I work in Dr. Ai Ning Loh's organic geochemistry lab at the UNCW Center for Marine Science where I am completing my Honors thesis in oceanography. More specifically, I am quantifying the amount of carbon, phosphorus, and nitrogen that salt marsh sediments either release or sequester on a daily basis; I am comparing these processes between seasons and between vegetated and non-vegetated sediments. I do this by conducting field work in the salt marsh; I collect water samples from enclosed chambers while high tide transitions to low tide. In the lab, I do a lot of work with analyzing the samples, synthesizing the data, and mathematically determining how much carbon, phosphorus, and nitrogen is either released or sequestered in a given day. This experience has also been filled with a lot of proposal writing, grant writing, and presenting.
I took a course with Dr. Loh in Fall 2014 and became familiar with her research. After doing a class-related project with her in the lab, I became incredibly interested in the questions her lab sought to answer. I talked with her about doing my Honors thesis with her, and she immediately guided me towards producing a valid scientific question and developing an experiment to answer that question. From this experience, I hoped to gain practical skills in scientific research that would prepare me for a career in the sciences. I hoped to develop professionalism, confidence, and expertise (as much as an undergraduate could possibly know) about a topic I was passionate about.
I gained everything I hoped to gain and much more! A pleasant surprise was all of the opportunities that seemed to appear right in front of me while doing an Honors thesis. I received funding for my project, a research fellowship, a travel award (I get to present my research in New Orleans!), and many connections that I was able to make as a result of doing research with Dr. Loh. I feel as if I was ahead of the game in terms of finding a graduate school adviser or finding someone who could write me a letter of recommendation. This is not to say this experience was not challenging. It requires a lot of time in the lab and a lot of time at a desk. From researching primary literature to writing the final product, it is a stressful experience that is well worth all the work that is put into it. Overall, I learned that in order to make the best of the college experience, it is necessary to go after what you are looking for and to initiate every interaction with other faculty and students. Take every opportunity and work your hardest; as a result, the rewards will present themselves. Also, I learned that I do indeed love doing science.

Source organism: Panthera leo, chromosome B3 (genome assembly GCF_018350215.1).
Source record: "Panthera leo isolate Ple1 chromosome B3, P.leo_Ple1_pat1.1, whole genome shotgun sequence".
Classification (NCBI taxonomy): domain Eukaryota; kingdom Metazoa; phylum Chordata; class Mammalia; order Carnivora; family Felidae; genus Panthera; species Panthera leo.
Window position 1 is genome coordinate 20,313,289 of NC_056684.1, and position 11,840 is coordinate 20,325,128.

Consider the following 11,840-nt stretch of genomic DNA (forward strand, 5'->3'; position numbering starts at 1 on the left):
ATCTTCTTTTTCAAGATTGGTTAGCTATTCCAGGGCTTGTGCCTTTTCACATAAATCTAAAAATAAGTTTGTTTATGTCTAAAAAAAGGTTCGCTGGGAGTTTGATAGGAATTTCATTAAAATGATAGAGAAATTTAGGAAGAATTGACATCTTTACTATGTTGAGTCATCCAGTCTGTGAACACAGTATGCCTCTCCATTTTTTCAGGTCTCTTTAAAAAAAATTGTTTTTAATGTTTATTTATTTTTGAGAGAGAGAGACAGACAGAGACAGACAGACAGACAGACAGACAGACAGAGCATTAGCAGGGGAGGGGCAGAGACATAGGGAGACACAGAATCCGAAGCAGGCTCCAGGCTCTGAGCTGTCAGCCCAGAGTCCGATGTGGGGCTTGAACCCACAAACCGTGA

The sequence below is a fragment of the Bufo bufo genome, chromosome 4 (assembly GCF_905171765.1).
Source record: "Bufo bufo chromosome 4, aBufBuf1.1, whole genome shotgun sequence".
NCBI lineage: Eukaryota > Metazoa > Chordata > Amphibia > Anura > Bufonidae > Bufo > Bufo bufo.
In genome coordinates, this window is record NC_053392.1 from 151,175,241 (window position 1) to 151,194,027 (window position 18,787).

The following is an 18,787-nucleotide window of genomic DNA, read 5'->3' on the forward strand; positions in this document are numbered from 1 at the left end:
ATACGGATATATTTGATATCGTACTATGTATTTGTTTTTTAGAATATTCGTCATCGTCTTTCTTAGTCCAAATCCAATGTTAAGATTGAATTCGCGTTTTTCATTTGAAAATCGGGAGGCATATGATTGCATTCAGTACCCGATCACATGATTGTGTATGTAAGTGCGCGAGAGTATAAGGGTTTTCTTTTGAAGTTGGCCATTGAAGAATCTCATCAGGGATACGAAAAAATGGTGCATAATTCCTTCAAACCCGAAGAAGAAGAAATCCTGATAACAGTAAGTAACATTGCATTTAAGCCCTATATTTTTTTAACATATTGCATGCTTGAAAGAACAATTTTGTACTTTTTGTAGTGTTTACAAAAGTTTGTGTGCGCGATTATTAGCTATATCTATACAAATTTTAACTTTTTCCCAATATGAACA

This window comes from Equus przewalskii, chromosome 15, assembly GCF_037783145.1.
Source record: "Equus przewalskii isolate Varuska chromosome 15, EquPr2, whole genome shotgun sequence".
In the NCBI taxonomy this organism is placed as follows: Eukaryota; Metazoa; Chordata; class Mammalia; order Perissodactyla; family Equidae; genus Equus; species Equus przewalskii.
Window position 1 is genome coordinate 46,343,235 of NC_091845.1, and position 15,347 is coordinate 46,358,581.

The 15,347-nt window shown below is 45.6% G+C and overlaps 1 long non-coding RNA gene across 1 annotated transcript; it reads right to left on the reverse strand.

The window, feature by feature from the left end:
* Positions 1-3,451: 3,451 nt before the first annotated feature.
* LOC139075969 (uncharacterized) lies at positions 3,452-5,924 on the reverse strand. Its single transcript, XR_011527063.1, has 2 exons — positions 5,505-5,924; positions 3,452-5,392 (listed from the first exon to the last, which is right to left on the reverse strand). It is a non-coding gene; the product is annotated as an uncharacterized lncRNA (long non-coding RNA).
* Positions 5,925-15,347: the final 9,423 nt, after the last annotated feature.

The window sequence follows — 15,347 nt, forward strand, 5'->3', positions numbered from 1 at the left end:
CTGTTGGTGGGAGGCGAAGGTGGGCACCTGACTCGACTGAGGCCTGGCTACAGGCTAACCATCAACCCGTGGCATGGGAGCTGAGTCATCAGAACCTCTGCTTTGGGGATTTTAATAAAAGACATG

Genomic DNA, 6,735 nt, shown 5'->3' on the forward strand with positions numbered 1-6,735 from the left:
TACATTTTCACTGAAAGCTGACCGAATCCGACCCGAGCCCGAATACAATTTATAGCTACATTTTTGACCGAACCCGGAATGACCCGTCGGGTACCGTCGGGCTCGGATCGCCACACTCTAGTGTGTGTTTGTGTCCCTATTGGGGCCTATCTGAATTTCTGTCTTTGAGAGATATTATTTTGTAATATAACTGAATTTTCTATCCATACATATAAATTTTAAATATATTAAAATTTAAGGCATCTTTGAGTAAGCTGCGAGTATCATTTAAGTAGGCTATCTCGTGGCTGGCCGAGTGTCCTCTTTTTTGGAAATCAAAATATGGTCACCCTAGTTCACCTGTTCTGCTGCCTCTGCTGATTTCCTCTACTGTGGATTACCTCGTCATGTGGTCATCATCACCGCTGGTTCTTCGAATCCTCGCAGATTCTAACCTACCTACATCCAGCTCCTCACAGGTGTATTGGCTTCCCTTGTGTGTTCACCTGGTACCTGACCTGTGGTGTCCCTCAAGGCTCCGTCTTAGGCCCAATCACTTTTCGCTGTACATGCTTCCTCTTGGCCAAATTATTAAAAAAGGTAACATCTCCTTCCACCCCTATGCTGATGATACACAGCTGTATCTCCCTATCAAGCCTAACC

I think this experience makes me a more viable candidate because it is not something a lot of students do. I think that I am ahead of the game in terms of gaining practical skills in all aspects of the field. This experience has greatly enhanced my writing, reading, and public speaking skills that makes me appear more professional, more ambitious, and more advanced than other students. It shows that I voluntarily challenged myself during my undergraduate career and worked to get the most out of four years in school. It highlights my ability to take initiative, complete tasks thoroughly, and expect a high standard of excellence for myself.